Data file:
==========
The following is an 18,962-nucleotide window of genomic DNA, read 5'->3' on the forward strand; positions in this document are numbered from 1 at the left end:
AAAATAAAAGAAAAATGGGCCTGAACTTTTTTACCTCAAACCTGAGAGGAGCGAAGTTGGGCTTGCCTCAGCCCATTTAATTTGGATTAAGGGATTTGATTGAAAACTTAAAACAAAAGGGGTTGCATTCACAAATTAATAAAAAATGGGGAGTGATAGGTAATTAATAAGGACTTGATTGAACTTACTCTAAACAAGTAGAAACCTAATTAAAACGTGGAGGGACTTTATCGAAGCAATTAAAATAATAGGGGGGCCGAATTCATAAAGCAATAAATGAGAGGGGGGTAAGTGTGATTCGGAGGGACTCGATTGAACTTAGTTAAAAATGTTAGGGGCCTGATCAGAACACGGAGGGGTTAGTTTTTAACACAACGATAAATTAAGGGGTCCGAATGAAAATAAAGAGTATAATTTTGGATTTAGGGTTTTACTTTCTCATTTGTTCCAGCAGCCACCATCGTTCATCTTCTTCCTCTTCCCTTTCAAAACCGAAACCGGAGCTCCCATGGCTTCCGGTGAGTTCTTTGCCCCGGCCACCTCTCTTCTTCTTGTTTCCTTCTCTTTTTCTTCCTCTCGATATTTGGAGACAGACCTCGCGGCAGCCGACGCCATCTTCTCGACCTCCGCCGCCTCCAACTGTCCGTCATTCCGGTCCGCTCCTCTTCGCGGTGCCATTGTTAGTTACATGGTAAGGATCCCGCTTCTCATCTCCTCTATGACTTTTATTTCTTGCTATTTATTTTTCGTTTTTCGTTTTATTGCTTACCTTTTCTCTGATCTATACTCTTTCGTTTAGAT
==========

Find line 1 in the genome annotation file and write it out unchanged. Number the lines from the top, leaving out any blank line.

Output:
The following is an 18,962-nucleotide window of genomic DNA, read 5'->3' on the forward strand; positions in this document are numbered from 1 at the left end: